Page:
George MacCallum going for Peace. Photos by the author
As you all may be aware, music festivals are becoming a huge part of most cultures worldwide. Every year, festivals celebrate the existence of music by gathering like-minded people and getting fucked up for a few days while listening to music. In Sweden, music festivals are no different. However, there's one festival that's about more than that.
The festival is called Peace & Love and has – as the name suggests – a vision for a better world and a message against violence and discrimination. This vision and the festival organisers’ journey to make it reality is the story of Festival Love Story, British film maker George MacCullum's documentary about the Peace & Love festival.
George's upcoming documentary will be released as part of SVT 's [Swedish Public Service TV] show K Special this autumn. If their Kickstarter campaign gets enough funding that is.
It’s quite weird that Sweden’s biggest music festival hasn’t had a documentary made about it yet considering its story. Peace & Love takes place in Borlänge, a small town in Sweden's Dalarna. “The town was known for being a crime city, and the festival managed to half the criminal activity in the city,” explains George MacCallum. “Peace & Love put Borlänge on the map. Before, the city was just something you passed by when you were going further up north – it was just a pit stop.”
Since the first festival in 1999, Peace & Love quickly grew to become the biggest music festival in Sweden. The success fuelled the organisers’ ambition to better the world. The Peace & Love crew started festivals in deprived areas in both Chile and Cuba. “They thought that the success story they had in Borlänge could be translated in other parts of the world,” says George and continues, “that’s an amazing idea, but it will be problems when you try to implement ideas like that.”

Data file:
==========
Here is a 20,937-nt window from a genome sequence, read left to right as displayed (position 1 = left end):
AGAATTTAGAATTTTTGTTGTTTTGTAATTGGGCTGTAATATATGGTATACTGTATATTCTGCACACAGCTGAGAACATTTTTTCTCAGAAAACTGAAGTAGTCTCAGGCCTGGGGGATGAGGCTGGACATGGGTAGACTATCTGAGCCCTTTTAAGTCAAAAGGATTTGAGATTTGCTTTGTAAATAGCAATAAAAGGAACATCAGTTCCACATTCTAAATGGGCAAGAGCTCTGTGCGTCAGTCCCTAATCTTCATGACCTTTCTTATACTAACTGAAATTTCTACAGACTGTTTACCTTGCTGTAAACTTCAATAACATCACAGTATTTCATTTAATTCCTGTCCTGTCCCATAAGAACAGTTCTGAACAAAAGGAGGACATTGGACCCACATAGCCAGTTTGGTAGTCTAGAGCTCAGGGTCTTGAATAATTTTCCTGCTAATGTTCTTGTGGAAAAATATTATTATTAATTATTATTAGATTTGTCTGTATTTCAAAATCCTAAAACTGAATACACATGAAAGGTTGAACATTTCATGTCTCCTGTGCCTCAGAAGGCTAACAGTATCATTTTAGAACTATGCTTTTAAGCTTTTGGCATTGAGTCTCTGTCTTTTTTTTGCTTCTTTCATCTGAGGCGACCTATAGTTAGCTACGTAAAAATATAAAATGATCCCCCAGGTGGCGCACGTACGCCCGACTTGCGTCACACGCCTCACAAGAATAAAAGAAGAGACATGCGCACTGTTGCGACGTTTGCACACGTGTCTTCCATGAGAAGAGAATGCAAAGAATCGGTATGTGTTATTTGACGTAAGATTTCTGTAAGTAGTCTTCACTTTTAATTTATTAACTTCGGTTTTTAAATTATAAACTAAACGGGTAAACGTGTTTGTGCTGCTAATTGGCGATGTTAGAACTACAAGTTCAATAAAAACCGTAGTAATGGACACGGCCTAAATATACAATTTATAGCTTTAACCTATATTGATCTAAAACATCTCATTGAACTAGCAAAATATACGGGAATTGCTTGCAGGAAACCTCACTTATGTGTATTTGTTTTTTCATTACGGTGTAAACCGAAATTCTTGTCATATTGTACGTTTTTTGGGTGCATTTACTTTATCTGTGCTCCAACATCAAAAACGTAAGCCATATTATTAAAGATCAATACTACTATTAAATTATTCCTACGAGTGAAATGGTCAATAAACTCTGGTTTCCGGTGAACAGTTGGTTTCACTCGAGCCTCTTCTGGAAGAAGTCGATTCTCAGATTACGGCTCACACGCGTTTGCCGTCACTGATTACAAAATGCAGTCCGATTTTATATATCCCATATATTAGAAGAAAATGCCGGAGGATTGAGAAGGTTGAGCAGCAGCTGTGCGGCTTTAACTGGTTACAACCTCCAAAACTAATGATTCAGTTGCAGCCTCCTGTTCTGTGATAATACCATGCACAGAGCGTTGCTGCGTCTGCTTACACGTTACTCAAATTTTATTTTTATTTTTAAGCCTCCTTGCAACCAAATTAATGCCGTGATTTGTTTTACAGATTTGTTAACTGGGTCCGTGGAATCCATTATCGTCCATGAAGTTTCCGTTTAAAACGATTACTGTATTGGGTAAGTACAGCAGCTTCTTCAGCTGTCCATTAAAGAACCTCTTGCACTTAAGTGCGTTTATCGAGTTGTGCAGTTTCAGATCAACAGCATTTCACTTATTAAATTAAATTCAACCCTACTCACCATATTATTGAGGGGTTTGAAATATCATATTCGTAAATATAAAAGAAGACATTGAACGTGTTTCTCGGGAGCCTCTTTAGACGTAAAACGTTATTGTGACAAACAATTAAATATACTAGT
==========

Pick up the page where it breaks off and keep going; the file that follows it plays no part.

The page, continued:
The organisers were music loving visionaries with an eye for gathering people to work for them, which worked like clockwork for a while. However, Peace & Love grew into a money making machine with a huge organisation. “The growth of the organisation and the amount of money that was coming in, mixed with their ambition to expand with their side projects was unsustainable. It just folded because it wasn’t well thought out.”
In the summer of 2013 following two years of horrible ticket sales, Peace & Love filed for bankruptcy. George, who was living in Borlänge at the time, says that “it felt like someone died in town.” But one hour after they had announced bankruptcy fifteen Facebook groups emerged all from Borlänge. The Facebook groups’ sole purpose was to revive the festival. The groups went together and formed Kärleksveckan [Swedish for the Love Week] to support Peace & Love's work as well as organising a festival in honour of Peace & Love. Kärleksveckan worked and their good will formed the basis of the Peace & Love Festival 2.0.
“The story for me is that Peace & Love saved Borlänge and then Borlänge saved Peace & Love,” says George. “The people of Borlänge saw that the world can be better. Also, that being with your mates listening to live music for a week is probably the best thing you will do all year. So why not do the best thing you can do all year and make the world better at the same time. That is Peace & Love, and that should be a template for all festivals.”
George wants to fund the documentary in the same spirit as Peace & Love’s vision. “You know, doing Kickstarter felt very Peace & Love. It felt like it was the way Peace & Love started; they gathered a crowd and everyone helped out everyone, they chipped in, and they made it happen."
Support Festival Love Story via their Kickstarter campaign.
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